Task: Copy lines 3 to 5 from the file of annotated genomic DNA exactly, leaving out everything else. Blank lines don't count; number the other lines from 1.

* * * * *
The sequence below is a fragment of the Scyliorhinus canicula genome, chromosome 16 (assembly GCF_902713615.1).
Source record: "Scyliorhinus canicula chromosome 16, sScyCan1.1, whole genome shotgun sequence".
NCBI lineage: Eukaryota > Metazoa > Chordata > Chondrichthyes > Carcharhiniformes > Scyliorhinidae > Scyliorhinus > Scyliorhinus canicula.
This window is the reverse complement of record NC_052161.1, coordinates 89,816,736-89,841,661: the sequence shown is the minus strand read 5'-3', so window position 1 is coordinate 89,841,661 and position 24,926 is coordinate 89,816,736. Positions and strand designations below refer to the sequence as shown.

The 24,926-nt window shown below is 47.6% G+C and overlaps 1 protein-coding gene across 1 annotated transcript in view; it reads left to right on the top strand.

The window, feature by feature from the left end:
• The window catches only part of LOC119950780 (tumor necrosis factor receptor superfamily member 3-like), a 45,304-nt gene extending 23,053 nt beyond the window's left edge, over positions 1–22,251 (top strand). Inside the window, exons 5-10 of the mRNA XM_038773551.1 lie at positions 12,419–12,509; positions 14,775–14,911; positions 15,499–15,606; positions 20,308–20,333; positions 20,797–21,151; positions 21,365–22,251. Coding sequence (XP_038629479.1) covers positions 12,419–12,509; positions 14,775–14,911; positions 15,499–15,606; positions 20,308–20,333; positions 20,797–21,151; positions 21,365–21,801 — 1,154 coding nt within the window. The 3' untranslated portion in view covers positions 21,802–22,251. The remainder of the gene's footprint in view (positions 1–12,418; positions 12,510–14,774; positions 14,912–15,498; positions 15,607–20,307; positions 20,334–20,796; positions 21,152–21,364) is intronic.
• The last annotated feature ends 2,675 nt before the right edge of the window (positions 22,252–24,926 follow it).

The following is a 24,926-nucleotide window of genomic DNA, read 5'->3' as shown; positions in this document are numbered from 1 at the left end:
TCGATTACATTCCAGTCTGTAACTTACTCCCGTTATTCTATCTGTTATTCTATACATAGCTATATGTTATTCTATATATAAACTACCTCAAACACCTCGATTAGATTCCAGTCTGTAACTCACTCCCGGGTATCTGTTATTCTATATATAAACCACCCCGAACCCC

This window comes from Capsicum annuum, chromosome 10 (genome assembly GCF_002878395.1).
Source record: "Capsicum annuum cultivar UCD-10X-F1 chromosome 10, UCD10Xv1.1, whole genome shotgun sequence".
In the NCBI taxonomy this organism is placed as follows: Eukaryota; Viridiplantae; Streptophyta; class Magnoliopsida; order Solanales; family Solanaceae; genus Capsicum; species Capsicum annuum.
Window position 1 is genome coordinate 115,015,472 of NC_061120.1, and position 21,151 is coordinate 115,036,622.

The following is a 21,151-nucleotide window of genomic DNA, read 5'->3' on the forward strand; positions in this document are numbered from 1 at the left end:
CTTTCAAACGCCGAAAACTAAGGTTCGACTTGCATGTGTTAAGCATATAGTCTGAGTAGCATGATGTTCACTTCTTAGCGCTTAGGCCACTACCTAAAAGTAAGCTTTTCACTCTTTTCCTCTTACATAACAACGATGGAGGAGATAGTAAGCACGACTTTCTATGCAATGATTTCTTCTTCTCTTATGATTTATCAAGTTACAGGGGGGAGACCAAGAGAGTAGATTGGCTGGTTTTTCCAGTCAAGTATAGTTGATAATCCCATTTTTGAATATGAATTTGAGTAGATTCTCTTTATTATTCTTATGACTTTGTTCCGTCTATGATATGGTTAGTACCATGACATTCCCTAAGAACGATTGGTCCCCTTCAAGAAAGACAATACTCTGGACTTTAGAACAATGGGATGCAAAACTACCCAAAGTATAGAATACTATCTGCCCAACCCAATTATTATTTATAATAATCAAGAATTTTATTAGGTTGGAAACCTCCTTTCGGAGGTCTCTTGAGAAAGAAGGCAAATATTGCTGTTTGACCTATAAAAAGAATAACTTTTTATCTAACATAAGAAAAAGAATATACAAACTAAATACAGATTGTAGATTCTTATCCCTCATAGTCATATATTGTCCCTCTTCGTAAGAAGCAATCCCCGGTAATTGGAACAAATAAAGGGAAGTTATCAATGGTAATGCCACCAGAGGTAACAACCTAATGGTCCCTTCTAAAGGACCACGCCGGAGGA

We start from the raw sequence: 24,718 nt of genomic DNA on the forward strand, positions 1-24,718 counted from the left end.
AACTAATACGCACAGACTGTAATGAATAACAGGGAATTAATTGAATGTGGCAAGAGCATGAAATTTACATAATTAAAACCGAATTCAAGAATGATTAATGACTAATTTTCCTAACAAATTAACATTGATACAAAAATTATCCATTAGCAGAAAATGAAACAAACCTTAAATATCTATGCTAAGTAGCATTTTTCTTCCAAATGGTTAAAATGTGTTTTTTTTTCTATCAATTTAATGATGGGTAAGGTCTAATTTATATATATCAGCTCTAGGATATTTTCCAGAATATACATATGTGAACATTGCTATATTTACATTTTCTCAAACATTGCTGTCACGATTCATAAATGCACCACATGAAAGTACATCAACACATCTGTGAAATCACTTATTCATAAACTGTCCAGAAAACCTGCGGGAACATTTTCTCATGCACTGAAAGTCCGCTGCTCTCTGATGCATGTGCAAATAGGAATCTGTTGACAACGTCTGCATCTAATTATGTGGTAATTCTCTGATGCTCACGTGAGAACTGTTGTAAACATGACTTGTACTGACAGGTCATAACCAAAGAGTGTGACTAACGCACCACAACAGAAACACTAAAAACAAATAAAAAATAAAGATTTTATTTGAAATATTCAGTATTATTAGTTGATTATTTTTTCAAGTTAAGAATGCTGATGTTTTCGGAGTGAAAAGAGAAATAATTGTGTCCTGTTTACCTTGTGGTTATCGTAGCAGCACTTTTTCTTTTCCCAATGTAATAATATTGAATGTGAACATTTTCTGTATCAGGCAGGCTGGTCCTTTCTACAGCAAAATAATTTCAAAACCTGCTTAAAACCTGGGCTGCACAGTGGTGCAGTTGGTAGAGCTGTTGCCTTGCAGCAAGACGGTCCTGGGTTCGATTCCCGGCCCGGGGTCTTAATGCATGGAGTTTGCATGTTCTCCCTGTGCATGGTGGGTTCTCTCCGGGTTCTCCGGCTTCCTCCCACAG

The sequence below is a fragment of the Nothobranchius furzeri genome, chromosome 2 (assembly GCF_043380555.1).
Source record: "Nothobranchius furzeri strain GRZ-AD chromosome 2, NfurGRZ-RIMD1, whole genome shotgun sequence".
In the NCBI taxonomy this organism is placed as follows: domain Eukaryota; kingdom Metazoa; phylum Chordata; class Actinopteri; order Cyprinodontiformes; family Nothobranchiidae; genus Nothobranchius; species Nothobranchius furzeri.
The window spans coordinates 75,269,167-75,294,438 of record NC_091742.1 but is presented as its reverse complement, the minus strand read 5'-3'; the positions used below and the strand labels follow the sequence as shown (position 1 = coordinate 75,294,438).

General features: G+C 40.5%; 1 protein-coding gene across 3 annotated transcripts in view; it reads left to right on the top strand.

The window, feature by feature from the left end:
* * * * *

NCBI lineage: Eukaryota > Metazoa > Chordata > Chondrichthyes > Carcharhiniformes > Scyliorhinidae > Scyliorhinus > Scyliorhinus canicula.
This window is the reverse complement of record NC_052161.1, coordinates 89,816,736-89,841,661: the sequence shown is the minus strand read 5'-3', so window position 1 is coordinate 89,841,661 and position 24,926 is coordinate 89,816,736. Positions and strand designations below refer to the sequence as shown.

The 24,926-nt window shown below is 47.6% G+C and overlaps 1 protein-coding gene across 1 annotated transcript in view; it reads left to right on the top strand.